what is backlight? - AVS Forum | Home Theater Discussions And Reviews
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post #1 of 2 Old 09-28-2008, 12:37 AM - Thread Starter
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I have just inherited a Toshiba 37HL95 for my den. This is my first LCD. Until now, I have been watching a 27" Toshiba (4-5 years old). In my home theater, I am using an Infocus IN76 DLP projector, so I have become a little spoiled in terms of size and color. I bought another HD PVR to use with this LCD, and most of the viewing is great. However, dark scenes have been TERRIBLE. I also have a Pioneer DV-410V-K as my DVD player. I had my settings that I came about with my Avia disc. However, my backlight was high (80ish+) and dynamic contrast was set to ON. When I was watching anything with very dark scenes, I just about lost all detail and picture was very grey.

I stumbled on some post on here recommending to turn down the backlight. I have since turned it down to (50ish) and turned off dynamic contrast. I readjusted with Avia and tweaked by hand to get it better (it is better than before). It still isn't in the Infocus category for blacks, but it is better. Dynamic contrast makes things blacker, but they are too dark and detail is lost (at least at these settings).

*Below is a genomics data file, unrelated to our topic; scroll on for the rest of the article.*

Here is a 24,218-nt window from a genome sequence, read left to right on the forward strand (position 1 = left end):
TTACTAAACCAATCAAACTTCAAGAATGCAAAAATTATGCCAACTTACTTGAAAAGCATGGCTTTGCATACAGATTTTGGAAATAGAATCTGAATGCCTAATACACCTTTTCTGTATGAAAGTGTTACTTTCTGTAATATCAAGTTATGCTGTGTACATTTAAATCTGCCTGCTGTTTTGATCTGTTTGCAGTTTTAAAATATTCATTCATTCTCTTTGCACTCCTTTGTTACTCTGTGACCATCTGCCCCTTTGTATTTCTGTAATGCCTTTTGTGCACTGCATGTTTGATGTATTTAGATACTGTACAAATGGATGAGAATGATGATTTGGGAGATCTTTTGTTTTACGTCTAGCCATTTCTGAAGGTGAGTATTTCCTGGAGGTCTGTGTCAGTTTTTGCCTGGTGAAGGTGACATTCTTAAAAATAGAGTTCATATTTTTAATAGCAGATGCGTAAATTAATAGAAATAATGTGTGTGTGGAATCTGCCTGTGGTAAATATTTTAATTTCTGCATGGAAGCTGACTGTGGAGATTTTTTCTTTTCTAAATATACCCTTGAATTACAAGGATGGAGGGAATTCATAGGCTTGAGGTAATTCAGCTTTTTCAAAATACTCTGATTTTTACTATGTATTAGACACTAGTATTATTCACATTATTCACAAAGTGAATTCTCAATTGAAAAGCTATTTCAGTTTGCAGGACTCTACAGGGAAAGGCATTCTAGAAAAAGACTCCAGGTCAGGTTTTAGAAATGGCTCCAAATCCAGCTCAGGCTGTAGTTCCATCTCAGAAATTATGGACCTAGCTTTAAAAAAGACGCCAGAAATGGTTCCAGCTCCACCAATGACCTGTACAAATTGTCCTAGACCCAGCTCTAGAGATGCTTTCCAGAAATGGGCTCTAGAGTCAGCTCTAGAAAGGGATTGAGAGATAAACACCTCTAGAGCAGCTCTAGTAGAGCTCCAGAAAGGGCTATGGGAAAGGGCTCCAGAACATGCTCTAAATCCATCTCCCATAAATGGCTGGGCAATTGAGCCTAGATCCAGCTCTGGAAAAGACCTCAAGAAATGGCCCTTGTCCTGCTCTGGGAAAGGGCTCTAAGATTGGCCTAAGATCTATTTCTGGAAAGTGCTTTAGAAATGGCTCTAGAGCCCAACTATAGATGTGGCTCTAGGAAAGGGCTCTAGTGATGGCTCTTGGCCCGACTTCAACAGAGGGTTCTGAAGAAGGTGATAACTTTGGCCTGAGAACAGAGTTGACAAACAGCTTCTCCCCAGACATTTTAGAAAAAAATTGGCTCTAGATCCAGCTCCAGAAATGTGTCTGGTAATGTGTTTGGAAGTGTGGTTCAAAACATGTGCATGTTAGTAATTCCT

So what the hell is backlight for? Is it supposed to do something in particular? Does it directly affect contrast or brightness? Any rule of thumb in its setting? BTW, does anyone know what Grey Level 1, 2, or 3 is in this Toshiba LCD? Thanks.
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post #2 of 2 Old 09-28-2008, 01:24 AM
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LCD panels work by blocking the light provided by a lamp to make black and allowing varying amounts of light from that source to pass through red, green, and blue filters. The backlight control is the intensity of that light source. The rule of thumb is that to get the best blacks, turn down the backlight as much as possible. It will affect contrast and brightness, as well as possibly gamma and gray scale. You will need to recalibrate those after setting the backlight.

Yes, calibration is important...every user should be calibrated.

Need electronics repair? A great place to start looking for a shop in your area: http://www.tvrepairpros.com/
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